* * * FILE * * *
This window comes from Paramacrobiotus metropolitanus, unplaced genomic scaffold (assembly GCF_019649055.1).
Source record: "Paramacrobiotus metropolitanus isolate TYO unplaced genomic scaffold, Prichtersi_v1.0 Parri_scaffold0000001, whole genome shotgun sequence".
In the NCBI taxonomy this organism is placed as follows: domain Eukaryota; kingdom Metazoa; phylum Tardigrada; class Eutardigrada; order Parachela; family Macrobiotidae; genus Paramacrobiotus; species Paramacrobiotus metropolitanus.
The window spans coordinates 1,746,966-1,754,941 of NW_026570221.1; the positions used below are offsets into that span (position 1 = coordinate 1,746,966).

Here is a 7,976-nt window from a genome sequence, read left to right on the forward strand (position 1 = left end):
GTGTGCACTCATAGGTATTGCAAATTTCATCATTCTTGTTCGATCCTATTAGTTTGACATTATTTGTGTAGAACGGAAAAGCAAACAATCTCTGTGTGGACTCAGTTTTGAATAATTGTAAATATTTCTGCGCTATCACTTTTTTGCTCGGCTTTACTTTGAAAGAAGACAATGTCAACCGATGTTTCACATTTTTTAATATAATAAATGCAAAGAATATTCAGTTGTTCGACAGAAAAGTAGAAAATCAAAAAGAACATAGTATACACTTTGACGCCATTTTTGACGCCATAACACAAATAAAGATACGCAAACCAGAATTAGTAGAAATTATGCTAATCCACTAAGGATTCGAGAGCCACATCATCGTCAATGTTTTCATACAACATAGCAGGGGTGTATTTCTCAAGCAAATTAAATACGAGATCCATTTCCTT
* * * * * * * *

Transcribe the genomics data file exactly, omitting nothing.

This window comes from Paramacrobiotus metropolitanus, unplaced genomic scaffold (assembly GCF_019649055.1).
Source record: "Paramacrobiotus metropolitanus isolate TYO unplaced genomic scaffold, Prichtersi_v1.0 Parri_scaffold0000001, whole genome shotgun sequence".
In the NCBI taxonomy this organism is placed as follows: domain Eukaryota; kingdom Metazoa; phylum Tardigrada; class Eutardigrada; order Parachela; family Macrobiotidae; genus Paramacrobiotus; species Paramacrobiotus metropolitanus.
The window spans coordinates 1,746,966-1,754,941 of NW_026570221.1; the positions used below are offsets into that span (position 1 = coordinate 1,746,966).

Here is a 7,976-nt window from a genome sequence, read left to right on the forward strand (position 1 = left end):
GTGTGCACTCATAGGTATTGCAAATTTCATCATTCTTGTTCGATCCTATTAGTTTGACATTATTTGTGTAGAACGGAAAAGCAAACAATCTCTGTGTGGACTCAGTTTTGAATAATTGTAAATATTTCTGCGCTATCACTTTTTTGCTCGGCTTTACTTTGAAAGAAGACAATGTCAACCGATGTTTCACATTTTTTAATATAATAAATGCAAAGAATATTCAGTTGTTCGACAGAAAAGTAGAAAATCAAAAAGAACATAGTATACACTTTGACGCCATTTTTGACGCCATAACACAAATAAAGATACGCAAACCAGAATTAGTAGAAATTATGCTAATCCACTAAGGATTCGAGAGCCACATCATCGTCAATGTTTTCATACAACATAGCAGGGGTGTATTTCTCAAGCAAATTAAATACGAGATCCATTTCCTT